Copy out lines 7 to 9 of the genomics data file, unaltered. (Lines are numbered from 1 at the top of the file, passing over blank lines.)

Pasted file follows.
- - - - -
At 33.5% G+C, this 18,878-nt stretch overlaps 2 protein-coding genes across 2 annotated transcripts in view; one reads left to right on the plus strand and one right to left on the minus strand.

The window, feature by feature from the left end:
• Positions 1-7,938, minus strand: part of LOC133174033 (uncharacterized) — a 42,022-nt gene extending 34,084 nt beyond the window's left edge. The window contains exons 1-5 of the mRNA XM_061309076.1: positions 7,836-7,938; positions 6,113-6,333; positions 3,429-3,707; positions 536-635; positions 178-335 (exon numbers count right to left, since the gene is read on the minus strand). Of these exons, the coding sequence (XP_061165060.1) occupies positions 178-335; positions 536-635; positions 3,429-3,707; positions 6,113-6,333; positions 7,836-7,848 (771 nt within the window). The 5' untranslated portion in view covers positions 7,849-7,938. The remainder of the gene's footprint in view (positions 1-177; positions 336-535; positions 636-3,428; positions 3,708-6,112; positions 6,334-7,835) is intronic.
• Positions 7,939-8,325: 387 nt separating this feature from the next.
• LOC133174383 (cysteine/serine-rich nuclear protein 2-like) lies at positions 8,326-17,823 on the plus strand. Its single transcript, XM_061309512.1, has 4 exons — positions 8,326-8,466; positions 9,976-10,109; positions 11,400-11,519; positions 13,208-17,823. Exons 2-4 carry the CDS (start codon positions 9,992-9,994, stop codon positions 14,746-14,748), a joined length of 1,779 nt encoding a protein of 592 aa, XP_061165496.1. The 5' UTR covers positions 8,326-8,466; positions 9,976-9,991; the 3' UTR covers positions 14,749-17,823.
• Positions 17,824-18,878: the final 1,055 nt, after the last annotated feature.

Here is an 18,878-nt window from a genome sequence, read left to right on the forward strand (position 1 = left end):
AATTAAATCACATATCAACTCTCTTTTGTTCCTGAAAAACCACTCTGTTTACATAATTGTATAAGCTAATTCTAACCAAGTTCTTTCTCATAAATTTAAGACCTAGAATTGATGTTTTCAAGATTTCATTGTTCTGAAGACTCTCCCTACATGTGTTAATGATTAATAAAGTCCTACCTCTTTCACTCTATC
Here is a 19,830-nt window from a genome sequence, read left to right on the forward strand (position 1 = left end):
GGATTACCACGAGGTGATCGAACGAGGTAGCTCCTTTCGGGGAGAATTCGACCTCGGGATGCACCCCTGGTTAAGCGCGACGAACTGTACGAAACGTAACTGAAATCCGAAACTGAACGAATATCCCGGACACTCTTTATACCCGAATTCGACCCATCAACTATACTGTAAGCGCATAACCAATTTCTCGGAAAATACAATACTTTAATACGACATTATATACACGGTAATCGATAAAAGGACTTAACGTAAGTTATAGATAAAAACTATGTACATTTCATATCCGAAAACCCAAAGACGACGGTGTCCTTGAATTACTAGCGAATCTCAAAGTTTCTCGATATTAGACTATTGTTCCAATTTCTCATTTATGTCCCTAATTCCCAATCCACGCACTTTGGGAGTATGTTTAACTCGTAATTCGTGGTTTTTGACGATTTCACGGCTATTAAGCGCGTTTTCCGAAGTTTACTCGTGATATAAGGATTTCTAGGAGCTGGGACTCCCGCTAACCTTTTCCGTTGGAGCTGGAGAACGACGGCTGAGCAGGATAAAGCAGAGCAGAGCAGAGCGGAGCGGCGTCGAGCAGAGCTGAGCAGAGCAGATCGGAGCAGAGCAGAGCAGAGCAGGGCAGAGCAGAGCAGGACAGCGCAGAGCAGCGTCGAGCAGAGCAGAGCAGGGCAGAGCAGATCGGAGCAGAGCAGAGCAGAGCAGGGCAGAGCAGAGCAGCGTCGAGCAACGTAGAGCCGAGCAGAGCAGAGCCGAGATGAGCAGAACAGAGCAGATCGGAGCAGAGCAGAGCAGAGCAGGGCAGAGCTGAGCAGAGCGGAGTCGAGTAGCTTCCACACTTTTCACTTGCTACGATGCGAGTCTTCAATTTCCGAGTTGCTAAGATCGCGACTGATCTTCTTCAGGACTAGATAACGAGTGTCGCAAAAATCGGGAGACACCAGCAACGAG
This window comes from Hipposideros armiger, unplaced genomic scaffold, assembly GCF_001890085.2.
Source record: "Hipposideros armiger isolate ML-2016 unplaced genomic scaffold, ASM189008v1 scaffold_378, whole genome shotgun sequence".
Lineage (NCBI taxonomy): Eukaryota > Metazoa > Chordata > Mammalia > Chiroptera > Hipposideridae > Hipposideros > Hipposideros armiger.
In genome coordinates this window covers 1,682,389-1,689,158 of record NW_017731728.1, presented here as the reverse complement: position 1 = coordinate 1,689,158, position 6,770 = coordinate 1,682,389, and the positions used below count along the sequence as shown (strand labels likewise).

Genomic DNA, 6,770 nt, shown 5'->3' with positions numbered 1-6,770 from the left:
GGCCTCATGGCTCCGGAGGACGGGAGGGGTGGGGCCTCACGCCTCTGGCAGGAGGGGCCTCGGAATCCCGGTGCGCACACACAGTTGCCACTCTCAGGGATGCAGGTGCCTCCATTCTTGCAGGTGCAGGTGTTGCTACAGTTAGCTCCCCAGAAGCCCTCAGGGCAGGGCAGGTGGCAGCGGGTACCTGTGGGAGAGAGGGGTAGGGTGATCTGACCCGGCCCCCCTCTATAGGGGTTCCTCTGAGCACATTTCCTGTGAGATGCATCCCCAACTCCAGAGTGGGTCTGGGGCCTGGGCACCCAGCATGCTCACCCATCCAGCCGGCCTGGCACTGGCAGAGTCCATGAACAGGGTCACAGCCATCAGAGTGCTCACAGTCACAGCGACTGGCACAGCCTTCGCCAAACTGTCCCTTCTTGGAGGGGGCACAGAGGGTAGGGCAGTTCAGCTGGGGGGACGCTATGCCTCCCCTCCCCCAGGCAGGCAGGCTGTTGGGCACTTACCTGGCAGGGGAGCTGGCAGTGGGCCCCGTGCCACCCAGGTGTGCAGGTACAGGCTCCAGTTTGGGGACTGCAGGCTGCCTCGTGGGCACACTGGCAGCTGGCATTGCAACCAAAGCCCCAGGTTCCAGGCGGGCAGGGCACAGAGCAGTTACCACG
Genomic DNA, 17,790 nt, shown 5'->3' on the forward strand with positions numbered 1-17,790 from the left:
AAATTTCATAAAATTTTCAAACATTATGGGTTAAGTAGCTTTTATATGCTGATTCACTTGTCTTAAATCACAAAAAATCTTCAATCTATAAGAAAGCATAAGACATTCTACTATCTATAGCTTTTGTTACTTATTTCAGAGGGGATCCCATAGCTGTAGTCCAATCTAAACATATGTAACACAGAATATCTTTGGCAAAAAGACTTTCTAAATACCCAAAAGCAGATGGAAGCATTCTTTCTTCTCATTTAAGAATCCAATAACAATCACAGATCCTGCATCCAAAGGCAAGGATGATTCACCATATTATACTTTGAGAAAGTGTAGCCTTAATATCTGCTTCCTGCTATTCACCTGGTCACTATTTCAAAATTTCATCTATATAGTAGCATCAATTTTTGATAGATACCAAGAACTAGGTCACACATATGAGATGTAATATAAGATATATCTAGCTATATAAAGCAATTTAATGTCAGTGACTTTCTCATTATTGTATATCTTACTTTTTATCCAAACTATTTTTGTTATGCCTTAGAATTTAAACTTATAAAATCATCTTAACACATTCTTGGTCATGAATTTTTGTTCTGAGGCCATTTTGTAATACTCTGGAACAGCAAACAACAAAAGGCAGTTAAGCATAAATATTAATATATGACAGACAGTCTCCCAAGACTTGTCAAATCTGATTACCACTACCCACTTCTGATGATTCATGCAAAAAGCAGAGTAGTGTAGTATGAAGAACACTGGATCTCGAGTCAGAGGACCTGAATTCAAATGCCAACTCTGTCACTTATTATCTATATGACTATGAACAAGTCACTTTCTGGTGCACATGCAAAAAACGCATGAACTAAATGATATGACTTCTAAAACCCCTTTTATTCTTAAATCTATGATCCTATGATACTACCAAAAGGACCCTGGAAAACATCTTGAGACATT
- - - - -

Here is an 18,878-nt window from a genome sequence, read left to right on the forward strand (position 1 = left end):
AATTAAATCACATATCAACTCTCTTTTGTTCCTGAAAAACCACTCTGTTTACATAATTGTATAAGCTAATTCTAACCAAGTTCTTTCTCATAAATTTAAGACCTAGAATTGATGTTTTCAAGATTTCATTGTTCTGAAGACTCTCCCTACATGTGTTAATGATTAATAAAGTCCTACCTCTTTCACTCTATC
Here is a 19,830-nt window from a genome sequence, read left to right on the forward strand (position 1 = left end):